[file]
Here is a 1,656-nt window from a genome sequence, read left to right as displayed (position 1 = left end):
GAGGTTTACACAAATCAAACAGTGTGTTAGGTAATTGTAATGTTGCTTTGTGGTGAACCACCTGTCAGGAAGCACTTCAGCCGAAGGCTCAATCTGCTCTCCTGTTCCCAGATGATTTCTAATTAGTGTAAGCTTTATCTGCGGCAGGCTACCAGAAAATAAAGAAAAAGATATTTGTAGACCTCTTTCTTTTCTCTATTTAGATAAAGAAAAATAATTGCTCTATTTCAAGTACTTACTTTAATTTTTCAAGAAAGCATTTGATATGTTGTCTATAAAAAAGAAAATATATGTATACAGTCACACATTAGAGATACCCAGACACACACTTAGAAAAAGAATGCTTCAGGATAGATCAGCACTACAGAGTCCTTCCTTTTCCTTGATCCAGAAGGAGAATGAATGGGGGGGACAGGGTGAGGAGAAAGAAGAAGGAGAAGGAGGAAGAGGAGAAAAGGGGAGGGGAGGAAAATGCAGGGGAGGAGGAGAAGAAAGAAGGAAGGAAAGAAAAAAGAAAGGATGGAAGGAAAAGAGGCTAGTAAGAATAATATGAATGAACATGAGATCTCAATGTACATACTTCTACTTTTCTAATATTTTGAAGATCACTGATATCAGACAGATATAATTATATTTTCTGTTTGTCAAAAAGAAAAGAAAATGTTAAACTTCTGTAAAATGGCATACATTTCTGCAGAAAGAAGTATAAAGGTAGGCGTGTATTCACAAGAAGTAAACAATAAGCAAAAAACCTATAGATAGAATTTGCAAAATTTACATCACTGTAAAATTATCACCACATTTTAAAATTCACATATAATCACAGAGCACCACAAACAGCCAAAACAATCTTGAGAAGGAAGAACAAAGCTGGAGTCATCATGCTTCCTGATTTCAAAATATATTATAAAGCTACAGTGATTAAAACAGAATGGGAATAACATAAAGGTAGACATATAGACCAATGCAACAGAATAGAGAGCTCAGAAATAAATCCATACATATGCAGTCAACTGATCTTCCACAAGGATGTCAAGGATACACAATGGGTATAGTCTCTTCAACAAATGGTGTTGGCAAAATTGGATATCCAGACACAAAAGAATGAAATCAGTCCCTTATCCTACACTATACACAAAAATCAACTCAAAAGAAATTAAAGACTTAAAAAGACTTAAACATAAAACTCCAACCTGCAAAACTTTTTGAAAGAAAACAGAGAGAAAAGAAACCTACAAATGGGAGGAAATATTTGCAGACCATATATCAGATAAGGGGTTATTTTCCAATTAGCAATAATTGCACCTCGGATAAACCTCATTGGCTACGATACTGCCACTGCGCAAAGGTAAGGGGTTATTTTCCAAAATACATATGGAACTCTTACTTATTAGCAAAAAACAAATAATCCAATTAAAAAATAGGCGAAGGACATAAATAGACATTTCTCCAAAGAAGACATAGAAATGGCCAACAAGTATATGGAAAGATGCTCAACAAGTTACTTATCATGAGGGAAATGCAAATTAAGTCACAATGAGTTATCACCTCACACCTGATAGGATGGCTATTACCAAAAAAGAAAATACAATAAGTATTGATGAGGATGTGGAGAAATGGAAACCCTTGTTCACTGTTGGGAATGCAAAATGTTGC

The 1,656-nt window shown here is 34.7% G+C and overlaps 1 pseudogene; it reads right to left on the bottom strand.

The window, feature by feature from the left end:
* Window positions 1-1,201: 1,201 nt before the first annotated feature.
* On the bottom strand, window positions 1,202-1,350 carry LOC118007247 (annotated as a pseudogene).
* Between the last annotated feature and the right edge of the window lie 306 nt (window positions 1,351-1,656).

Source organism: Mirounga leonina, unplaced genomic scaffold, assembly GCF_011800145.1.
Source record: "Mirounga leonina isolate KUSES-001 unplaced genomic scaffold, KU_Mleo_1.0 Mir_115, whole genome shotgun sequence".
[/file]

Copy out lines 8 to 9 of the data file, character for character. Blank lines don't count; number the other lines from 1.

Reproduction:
Source organism: Mirounga leonina, unplaced genomic scaffold, assembly GCF_011800145.1.
Source record: "Mirounga leonina isolate KUSES-001 unplaced genomic scaffold, KU_Mleo_1.0 Mir_115, whole genome shotgun sequence".